only purchased the lumber and material for the house in the United
States, but all the furnishings. Yet nothing was said of the matter.
It has also been stated that at Blaine it is a common practice to
have goods which are sent over to the Canadian side billed at half
the cost. Such a proceeding, it is unnecessary for me to say, is
a very immoral one and punishable by a heavy fine.
A resolution was passed unanimously to inform the Dominion Government
of the situation, and to ask that more inspectors be appointed.
Among the applications for membership to the Board was one from
Jonathan Rogers. It was approved. Were surprised that Rogersa
prominent businessman and the first man to step down onto the platform
from the first train into Vancouver in1887, 18 years earlierwas
not already a member. (The Rogers Building, the handsome white terra
cotta building at the northeast corner of Granville and Pender,
was built by him.)
There was a problem raised at the November 7, 1905
meeting: the too-easy sale and transfer of stock-in-trade
by tradesmen, particularly small retailers, without in any way safeguarding
the interest of their creditors. Board president Erskine said
those in the wholesale trade were aware that a number of transfers
of stock [referring here to merchandise, not invested capital] had
taken place during the past year without having been brought to
the notice of the wholesaler who supplied them . . . There
was nothing in the present Bills of Sales Act to prevent a retail
merchant selling his goods, putting the money in his pocket and
leaving the city. A suggestion had been made by the Winnipeg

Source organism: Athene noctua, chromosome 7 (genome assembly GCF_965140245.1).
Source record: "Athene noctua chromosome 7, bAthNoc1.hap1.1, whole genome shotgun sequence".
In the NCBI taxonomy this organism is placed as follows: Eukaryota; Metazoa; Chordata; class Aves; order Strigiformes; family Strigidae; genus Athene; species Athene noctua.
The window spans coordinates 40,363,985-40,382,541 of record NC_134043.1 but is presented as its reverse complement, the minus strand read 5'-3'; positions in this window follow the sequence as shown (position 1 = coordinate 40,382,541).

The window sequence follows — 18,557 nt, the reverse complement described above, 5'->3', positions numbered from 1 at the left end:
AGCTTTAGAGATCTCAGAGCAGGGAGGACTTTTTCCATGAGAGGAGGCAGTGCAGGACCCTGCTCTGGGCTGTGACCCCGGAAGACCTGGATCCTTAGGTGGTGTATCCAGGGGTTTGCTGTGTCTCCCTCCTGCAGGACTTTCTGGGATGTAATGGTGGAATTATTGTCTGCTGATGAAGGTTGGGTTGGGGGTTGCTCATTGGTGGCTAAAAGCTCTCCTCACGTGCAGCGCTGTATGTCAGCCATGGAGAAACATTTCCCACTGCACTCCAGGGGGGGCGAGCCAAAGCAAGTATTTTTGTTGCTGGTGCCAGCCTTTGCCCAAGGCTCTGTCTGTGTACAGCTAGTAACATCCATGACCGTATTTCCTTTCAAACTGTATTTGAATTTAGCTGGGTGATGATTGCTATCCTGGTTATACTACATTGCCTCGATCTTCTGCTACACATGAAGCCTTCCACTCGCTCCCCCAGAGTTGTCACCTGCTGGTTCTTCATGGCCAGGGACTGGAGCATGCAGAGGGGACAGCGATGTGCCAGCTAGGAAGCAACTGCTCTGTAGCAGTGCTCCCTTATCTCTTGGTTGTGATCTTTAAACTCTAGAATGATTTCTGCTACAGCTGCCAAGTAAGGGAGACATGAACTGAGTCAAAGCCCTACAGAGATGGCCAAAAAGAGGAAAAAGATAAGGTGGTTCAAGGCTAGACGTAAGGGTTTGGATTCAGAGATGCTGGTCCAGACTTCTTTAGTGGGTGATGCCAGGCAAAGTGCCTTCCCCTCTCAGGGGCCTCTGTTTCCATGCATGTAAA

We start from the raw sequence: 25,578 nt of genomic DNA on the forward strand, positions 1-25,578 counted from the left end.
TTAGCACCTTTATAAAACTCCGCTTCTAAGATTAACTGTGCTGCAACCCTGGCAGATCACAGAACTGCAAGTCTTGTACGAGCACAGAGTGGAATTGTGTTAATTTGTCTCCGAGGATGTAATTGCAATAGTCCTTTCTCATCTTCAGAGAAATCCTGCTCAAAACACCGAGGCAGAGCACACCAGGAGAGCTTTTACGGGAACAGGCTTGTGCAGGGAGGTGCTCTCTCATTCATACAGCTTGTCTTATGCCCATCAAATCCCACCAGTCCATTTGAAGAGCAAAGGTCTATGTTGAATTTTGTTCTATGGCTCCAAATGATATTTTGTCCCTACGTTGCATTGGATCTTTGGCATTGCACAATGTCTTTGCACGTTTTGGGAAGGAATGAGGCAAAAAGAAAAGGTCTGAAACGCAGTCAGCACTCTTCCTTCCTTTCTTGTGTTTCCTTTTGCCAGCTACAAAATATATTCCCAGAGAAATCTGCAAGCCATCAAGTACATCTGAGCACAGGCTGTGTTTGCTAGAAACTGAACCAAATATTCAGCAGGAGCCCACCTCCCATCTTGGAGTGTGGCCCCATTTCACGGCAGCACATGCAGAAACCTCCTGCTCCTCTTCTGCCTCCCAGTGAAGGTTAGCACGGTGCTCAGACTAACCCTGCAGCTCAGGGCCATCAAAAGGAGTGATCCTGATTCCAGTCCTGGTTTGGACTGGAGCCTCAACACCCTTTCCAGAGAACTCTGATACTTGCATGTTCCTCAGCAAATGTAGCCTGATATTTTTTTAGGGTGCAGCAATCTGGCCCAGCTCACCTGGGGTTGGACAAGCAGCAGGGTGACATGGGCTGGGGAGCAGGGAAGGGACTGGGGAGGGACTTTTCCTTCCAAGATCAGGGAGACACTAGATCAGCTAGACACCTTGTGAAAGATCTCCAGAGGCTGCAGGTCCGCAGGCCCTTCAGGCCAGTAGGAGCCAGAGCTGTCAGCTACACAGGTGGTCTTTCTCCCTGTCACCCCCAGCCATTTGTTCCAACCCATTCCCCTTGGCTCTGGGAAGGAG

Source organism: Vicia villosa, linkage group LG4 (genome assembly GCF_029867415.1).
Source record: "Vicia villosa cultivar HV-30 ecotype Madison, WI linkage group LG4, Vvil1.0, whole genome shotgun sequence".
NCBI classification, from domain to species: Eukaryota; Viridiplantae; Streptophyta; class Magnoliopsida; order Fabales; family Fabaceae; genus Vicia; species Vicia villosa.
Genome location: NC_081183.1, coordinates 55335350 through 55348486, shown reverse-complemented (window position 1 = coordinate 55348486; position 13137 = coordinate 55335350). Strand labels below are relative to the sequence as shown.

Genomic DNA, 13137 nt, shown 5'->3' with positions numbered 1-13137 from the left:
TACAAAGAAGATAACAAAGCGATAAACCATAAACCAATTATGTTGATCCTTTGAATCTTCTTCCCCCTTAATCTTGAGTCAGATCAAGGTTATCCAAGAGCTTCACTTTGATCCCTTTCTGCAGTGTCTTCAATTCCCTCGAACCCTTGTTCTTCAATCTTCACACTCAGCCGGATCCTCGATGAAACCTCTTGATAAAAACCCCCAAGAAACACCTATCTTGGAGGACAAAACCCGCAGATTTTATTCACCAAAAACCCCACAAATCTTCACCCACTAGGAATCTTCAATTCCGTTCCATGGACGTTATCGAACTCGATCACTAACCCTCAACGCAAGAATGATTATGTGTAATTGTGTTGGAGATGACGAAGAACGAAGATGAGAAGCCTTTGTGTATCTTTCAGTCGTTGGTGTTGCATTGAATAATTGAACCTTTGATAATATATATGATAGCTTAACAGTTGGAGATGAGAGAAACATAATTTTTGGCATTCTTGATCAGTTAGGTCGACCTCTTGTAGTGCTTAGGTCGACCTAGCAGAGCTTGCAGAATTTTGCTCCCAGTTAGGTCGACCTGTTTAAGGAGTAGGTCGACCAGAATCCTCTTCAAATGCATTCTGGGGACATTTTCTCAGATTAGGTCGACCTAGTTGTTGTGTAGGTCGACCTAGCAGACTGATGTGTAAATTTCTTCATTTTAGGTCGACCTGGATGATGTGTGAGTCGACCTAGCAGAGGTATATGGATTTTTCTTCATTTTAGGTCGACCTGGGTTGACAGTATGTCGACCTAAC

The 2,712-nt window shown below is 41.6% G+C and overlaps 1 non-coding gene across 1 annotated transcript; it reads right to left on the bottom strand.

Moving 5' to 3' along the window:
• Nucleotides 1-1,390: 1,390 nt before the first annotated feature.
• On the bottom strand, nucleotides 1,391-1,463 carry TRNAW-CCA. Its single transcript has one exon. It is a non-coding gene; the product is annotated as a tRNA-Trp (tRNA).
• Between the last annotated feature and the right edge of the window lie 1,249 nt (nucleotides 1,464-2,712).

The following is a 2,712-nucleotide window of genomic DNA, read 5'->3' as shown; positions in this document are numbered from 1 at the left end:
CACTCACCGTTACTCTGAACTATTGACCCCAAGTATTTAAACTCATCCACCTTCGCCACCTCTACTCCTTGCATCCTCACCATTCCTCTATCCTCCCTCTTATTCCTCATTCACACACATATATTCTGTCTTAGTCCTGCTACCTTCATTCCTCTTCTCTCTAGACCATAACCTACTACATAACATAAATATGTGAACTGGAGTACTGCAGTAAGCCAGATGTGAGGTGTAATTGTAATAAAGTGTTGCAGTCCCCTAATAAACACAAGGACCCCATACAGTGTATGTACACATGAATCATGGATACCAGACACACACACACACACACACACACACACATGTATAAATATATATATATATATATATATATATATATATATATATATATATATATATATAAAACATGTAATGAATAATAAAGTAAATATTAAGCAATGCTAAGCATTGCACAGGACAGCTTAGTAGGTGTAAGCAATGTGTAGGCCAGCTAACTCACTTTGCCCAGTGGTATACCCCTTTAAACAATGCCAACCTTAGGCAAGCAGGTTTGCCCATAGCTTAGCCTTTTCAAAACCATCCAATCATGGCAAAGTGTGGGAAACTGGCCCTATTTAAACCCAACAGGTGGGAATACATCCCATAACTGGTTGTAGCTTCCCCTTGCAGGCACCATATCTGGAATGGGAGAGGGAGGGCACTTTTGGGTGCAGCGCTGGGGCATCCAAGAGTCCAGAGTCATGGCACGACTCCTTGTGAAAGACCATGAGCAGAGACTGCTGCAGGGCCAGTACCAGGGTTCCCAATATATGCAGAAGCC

Board of Trade that the Vancouver board act in conjunction with
the boards of the other western provinces so that corrective legislation
might be passed at the same time in all of the provinces. Referred
to the committee on legislation and trade and commerce.
The question of available land in the province came
up again during the November 7 meeting. (It was one of the subjects
of the Boards April 5, 1904 session.) Member Frank Baynes
said he knew of almost daily instances of the province losing good
settlers who were told that no lands were available. Member D. Von
Cramer said hed spoken to the Chief Commissioner of Lands
and Works, who told him the government was handicapped by a lack
of means. As soon as funds were available, some definite policy
would be adopted to have full information of available lands.
In what sounds like a sarcastic aside, member R. McLennan thought
that if there were provincial lands, the sooner the Government found
out something about them the better.
Herring on the Track!
Member McLennan was chairman of the Boards
special freight rates committee, and reported November 7 on a meeting
hed had with the CPRs B.W. Greer about freight rates.
Greer had asked for a 30 day extension for a response. It
is the same old story, McLennan said, of pulling a herring
across the track. The result has been wholly unsatisfactory.